|Publication number||US5322154 A|
|Application number||US 07/623,507|
|Publication date||Jun 21, 1994|
|Filing date||Dec 7, 1990|
|Priority date||Dec 8, 1989|
|Also published as||DE59003462D1, EP0433231A1, EP0433231B1|
|Publication number||07623507, 623507, US 5322154 A, US 5322154A, US-A-5322154, US5322154 A, US5322154A|
|Original Assignee||Sig Schweizerische Industrie-Gesellschaft|
|Export Citation||BiBTeX, EndNote, RefMan|
|Patent Citations (9), Referenced by (50), Classifications (18), Legal Events (4)|
|External Links: USPTO, USPTO Assignment, Espacenet|
This application claims the priority of Swiss Application No. 4423/89-6 filed Dec. 8, 1989, which is incorporated herein by reference.
This invention relates to an apparatus for forming a column of articles, particularly chocolate bars. The apparatus includes an endless supply belt on which the individual, serially arranged articles are advanced and an endless removal belt which is arranged immediately at the downstream (discharge) end of the supply belt for taking over the articles from the supply conveyor belt and advancing them to a further processing station (such as a packing machine). The supply belt and the removal belt are both variable in their effective conveying lengths and, at the beginning and the end of the entire article-advancing track they are supported by stationarily arranged end rollers. There are provided belt deflecting elements which form the article transfer arrangement between the supply belt and the removal belt. The belt deflecting elements are mounted on a carriage which is displaceable back and forth parallel to the conveying direction and further, the supply belt and the removal belt are each guided by a respective deflecting roller movable back and forth parallel to the conveying direction.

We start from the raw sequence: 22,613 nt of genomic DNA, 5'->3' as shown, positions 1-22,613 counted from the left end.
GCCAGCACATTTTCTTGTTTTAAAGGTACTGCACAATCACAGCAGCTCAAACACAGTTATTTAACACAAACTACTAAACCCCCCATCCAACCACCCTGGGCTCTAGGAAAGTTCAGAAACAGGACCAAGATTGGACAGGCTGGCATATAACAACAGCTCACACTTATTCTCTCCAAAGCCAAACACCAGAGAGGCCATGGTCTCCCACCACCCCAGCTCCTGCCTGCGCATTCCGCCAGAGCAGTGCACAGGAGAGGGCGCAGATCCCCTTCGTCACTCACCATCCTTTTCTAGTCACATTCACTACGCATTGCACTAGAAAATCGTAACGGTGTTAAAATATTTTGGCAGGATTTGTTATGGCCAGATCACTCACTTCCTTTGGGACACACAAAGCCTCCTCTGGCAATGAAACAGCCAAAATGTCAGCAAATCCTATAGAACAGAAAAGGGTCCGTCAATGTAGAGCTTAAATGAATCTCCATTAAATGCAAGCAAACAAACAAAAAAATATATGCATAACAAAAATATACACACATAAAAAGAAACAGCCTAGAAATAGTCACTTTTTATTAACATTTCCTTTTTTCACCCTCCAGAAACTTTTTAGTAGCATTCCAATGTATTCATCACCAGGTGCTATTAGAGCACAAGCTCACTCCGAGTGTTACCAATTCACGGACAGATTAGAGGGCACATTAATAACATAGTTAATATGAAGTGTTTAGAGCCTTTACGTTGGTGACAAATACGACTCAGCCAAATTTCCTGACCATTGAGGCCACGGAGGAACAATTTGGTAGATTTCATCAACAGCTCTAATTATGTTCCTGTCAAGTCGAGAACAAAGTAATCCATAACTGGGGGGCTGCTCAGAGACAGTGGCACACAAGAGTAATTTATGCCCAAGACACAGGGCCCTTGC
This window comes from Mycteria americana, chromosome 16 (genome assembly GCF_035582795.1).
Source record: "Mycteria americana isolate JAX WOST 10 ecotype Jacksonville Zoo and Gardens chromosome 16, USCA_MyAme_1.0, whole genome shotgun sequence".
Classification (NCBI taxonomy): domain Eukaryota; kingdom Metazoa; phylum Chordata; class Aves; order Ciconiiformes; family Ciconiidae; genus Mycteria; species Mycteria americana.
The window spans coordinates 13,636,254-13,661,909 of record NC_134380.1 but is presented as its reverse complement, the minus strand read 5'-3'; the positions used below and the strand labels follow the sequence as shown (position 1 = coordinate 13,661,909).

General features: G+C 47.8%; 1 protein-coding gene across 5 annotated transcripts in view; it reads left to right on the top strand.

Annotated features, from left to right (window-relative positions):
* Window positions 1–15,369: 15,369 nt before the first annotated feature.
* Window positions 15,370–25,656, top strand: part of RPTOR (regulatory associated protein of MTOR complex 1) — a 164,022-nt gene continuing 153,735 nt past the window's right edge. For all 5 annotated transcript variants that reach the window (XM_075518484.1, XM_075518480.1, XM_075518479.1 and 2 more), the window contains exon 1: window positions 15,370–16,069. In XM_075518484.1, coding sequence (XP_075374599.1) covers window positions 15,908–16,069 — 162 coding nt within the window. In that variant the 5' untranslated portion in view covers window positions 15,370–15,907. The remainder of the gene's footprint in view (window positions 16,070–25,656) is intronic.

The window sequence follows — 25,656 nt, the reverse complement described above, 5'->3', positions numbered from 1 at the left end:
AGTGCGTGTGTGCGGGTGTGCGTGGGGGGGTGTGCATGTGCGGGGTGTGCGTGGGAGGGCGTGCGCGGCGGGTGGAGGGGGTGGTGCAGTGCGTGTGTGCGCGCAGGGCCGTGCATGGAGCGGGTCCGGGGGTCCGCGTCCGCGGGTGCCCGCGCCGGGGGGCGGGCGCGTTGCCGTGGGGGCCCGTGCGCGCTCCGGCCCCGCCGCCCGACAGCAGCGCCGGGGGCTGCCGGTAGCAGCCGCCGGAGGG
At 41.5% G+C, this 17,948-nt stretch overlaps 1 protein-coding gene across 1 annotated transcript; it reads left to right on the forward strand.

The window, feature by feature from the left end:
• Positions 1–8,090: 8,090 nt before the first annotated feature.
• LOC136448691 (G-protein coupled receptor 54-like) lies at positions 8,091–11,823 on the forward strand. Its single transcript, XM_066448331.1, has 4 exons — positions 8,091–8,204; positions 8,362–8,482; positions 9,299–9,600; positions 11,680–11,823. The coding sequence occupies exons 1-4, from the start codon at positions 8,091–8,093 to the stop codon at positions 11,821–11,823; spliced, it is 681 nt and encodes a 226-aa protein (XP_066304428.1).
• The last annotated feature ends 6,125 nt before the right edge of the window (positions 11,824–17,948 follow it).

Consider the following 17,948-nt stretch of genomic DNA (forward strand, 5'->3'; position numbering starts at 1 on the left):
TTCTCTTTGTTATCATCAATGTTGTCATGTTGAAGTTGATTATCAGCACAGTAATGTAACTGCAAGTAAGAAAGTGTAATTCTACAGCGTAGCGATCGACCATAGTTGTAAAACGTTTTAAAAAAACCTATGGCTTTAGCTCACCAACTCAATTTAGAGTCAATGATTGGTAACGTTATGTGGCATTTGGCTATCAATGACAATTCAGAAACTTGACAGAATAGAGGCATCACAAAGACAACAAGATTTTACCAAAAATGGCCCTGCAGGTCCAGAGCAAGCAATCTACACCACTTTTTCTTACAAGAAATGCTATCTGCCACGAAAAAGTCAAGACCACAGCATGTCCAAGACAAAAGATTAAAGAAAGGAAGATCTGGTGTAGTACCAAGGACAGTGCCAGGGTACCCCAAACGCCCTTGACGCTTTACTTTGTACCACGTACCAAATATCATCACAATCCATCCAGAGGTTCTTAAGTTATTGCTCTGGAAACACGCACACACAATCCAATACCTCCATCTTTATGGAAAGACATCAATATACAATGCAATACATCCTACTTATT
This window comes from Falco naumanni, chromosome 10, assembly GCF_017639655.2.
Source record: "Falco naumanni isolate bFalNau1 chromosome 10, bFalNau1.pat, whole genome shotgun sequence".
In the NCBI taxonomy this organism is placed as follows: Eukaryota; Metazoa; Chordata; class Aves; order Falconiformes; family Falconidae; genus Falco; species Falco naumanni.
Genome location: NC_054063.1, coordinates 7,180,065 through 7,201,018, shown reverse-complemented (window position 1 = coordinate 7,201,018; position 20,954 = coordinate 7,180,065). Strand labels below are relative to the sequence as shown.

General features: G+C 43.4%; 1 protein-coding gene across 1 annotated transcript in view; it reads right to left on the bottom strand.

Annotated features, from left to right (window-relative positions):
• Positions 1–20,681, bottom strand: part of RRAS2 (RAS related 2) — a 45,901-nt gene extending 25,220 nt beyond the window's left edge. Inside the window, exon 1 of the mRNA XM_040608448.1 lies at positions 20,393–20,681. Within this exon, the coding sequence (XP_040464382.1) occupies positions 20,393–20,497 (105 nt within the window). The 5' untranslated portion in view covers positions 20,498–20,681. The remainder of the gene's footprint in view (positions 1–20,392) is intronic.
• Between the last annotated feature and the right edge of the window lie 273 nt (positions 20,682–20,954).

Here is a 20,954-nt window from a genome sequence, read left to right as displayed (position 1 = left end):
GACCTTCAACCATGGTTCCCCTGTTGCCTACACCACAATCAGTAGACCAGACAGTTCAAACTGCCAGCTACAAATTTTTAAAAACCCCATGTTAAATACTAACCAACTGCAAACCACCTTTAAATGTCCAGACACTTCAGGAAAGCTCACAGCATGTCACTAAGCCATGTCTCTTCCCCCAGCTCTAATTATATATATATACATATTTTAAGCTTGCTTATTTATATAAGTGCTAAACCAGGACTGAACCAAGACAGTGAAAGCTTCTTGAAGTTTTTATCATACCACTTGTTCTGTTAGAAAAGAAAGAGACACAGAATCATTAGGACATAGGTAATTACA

A known apparatus of the above-outlined type is disclosed, for example, in German Offenlegungsschrift (application published without examination) 27 11 039. This publication shows a circulating, endless supply belt and a circulating, endless removal belt which, at the opposite ends of the conveyor path, are supported and guided by stationary end rollers. At the transfer location between the two belts the latter are guided on first deflecting rollers which are mounted on a carriage that is movable back and forth parallel to the article conveying direction. Further, on the carriage there are mounted second deflecting rollers at a distance from the first deflecting rollers. The carriage is reciprocated by a continuously rotating cam disc. In this manner, from the uniformly spaced articles positioned on the supply belt there are formed, on the removal belt, article groups which are advanced to a packing machine. Due to the fact that the second deflecting rollers must have a relatively large distance from one another which has an order of magnitude that is approximately one-half of the entire conveying track, the maximum carriage stroke is necessarily relatively small.